by Nicol David
Just like many people around the world, the first few pages of my 2020 plans had to be scrapped. My travel plans, wish lists, and in-person commitments took a back seat for the health and safety of everyone. It was also the first year that I didn’t get to visit my family back in Penang, but like many, I pulled through with video calls and virtual catch-up sessions to stay connected.
I think a lot of us would agree that the pandemic didn’t just stop us from meeting physically – it also affected our finances, attitude towards health and those ambitious resolutions we had at the start of last year. Now, as we enter the first quarter of 2021, many of us are once again busy setting our new year’s resolutions for the year ahead. And while our resolutions and goals might be slightly different this year due to the pandemic, it is also a good chance for us to take the learnings from 2020 and approach our health, fitness and financial resolutions with a new mindset.
Resolution 1: “This is the year I will eat clean (for real!)”
“Eat clean” or “stop emotional eating” are among the top resolutions we hear year after year. Those are life-long aspirations, but I think that the reason why they appear so often as a resolution is because most people fail to achieve them. What about changing our approach to our diets? Sticking to a strict, healthy eating regime is difficult, I hear you. I personally prefer to approach healthy eating as “eating well and balanced” meals rather than going on a “diet”, which sounds restrictive and requires tons of effort.
By tricking my mind into thinking “I am eating healthier” eases the pressure of following a diet and helps manage the guilt after having a good meal. Eating in smaller portions also helps shape a good eating routine. So, rather than gobbling down all of my favourite Malaysian meals at once, I pace them out and savour each bite.
Emotional eating, on the other hand, is not something we can address by controlling food portions. When we are anxious and stressed, it is common for us to seek foods that give us comfort. The AIA What Matters team and I checked in with Dr Sareena Hanim Hamzah, acting deputy director of Centre for Sport and Exercise Sciences of University of Malaya, who shared that “Consuming food in response to our emotions reflects the body’s inability to distinguish between physiological hunger and the desire to use eating as a strategy to reduce these emotions. This could affect us both physically and mentally in the long run.”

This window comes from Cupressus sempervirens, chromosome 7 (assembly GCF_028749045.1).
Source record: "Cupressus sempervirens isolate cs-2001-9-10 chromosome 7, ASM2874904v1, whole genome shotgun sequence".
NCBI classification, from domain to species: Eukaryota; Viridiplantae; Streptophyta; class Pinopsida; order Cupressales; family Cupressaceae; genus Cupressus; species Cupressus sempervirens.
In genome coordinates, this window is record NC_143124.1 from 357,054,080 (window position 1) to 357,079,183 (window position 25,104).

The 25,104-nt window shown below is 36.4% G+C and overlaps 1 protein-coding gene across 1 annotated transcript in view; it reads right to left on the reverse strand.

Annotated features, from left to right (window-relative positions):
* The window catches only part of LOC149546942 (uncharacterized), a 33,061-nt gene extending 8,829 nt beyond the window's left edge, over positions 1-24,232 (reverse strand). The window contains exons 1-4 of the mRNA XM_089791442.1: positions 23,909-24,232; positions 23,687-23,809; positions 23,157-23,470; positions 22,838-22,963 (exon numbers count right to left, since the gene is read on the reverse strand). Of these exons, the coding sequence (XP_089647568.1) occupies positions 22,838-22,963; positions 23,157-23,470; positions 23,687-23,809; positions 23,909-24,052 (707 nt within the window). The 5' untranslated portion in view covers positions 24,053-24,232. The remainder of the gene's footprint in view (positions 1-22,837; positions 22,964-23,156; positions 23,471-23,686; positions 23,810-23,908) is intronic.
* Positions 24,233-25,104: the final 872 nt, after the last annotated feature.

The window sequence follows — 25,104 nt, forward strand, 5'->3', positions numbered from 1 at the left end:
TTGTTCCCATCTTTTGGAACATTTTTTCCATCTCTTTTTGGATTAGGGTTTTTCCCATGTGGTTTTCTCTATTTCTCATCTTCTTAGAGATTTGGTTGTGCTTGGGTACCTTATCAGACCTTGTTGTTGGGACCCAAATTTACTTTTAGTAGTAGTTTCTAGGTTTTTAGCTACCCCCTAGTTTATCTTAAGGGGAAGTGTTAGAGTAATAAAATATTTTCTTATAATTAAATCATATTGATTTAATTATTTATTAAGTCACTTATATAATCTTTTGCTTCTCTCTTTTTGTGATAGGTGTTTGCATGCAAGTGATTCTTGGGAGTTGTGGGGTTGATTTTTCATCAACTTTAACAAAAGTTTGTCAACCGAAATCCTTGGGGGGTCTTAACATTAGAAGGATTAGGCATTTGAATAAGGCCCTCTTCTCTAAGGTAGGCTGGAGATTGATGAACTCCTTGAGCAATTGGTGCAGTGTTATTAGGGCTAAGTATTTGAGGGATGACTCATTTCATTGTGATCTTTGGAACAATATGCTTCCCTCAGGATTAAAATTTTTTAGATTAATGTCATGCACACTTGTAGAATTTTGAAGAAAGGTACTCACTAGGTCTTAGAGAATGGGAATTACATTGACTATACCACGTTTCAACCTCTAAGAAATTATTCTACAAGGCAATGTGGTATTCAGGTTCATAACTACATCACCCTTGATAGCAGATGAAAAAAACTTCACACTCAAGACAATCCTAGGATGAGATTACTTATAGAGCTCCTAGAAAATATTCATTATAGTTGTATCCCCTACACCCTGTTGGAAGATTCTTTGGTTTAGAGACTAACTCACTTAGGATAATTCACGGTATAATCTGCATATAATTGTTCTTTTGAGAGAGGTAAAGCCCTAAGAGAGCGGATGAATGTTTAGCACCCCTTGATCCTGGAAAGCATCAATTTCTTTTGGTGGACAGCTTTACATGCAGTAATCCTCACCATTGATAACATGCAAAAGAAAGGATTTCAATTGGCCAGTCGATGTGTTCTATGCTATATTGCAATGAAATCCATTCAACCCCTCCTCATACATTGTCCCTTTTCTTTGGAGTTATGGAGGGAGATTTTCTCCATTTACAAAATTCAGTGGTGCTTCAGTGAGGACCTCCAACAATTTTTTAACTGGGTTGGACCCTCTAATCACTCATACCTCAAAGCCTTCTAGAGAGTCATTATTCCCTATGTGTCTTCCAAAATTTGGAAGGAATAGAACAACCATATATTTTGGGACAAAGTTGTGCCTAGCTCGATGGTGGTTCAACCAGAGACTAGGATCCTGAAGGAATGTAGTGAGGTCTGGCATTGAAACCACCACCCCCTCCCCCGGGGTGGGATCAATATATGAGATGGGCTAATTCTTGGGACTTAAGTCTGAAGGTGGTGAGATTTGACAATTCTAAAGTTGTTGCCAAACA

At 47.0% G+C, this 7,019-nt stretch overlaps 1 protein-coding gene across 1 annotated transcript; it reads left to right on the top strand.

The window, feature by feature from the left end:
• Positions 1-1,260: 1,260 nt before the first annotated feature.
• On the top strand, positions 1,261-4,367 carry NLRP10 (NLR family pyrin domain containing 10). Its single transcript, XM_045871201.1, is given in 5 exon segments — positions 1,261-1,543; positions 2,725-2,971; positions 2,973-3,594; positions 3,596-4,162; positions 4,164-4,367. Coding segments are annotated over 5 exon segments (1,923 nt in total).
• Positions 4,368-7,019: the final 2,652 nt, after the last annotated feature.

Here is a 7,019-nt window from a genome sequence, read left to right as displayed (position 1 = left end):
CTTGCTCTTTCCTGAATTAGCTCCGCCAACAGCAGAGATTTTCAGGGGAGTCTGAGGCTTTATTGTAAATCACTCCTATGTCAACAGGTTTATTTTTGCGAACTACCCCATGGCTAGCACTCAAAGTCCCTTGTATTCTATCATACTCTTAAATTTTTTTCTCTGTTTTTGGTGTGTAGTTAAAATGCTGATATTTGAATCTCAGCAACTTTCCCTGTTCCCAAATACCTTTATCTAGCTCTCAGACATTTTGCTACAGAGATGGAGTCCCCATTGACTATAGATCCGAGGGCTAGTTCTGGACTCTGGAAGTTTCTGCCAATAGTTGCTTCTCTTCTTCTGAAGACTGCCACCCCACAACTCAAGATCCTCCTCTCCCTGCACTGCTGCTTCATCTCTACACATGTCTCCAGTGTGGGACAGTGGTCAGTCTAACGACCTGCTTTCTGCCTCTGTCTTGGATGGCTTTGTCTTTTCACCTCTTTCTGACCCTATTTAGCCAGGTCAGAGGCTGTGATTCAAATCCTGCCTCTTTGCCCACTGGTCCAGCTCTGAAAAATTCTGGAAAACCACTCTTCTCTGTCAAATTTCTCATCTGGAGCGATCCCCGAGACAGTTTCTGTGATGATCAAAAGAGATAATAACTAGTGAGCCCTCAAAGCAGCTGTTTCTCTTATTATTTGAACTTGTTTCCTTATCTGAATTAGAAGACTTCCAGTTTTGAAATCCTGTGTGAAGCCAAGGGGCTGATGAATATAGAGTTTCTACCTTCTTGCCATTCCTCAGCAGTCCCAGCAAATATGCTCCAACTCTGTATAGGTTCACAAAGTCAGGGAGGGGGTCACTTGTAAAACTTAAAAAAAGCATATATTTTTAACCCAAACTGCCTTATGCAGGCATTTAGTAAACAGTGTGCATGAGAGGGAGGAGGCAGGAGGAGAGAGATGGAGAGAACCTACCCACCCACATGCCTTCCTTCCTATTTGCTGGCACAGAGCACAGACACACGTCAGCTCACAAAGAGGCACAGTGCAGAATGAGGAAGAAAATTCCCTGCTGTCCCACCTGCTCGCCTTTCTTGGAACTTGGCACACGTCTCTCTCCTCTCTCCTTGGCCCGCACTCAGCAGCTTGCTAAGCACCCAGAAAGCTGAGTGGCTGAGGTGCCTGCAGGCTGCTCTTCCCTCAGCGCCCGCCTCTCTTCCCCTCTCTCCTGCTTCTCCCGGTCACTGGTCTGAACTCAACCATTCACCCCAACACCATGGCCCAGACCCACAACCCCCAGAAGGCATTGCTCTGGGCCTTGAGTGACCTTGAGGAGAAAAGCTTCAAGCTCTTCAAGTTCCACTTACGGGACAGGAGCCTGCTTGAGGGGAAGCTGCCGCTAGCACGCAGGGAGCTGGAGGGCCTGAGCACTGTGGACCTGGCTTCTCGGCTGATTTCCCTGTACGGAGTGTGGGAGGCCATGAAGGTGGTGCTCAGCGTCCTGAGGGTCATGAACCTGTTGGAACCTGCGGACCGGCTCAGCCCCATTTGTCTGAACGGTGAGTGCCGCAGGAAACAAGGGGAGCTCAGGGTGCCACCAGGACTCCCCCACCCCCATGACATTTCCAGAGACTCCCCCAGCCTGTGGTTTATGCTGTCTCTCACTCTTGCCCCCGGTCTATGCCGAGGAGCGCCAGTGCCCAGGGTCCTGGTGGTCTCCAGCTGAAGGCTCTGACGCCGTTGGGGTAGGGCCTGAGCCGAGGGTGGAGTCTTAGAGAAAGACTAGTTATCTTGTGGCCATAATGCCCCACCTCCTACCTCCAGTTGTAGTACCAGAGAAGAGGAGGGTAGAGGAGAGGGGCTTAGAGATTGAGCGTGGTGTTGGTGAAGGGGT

I couldn’t agree more. Like many of us, there are times when I find myself drowning in emotional eating too. I like fried food, or should I say I love it! However, if I find myself eating fried food for several days in a row, it could be a warning sign that I am self-soothing and masking myself from something unhappy that I have not addressed. As soon as I am aware of it, I immediately take a step back and reach out to a friend or family member to talk it out.
Emotional binge-eating only provokes deeper emotions if we do not identify the source of our distress right away. I find it easier to write my feelings down to have a clearer picture of what made me break my regular eating pattern and address the issue I am facing.
I also agree with Dr Sareena that there is no better time to practice mindful eating than now, where we can cook at home more often than eating out. Mindful eating is all about paying attention to our food and enjoying the taste and each moment of our meal. The end goal here is not to trim down the extra weight but to fix unhealthy eating habits.
One important thing to note is not to be too harsh on yourself. Our expectations of eating clean all the time tend to weigh on us. So, don’t be too hard on yourself if you fall off the wagon. Just know that you can always get back on track to live a healthier life.
Dr Sareena shared some tips on managing cravings:
- Decrease the frequency of consuming food
- Reduce your energy/calorie intake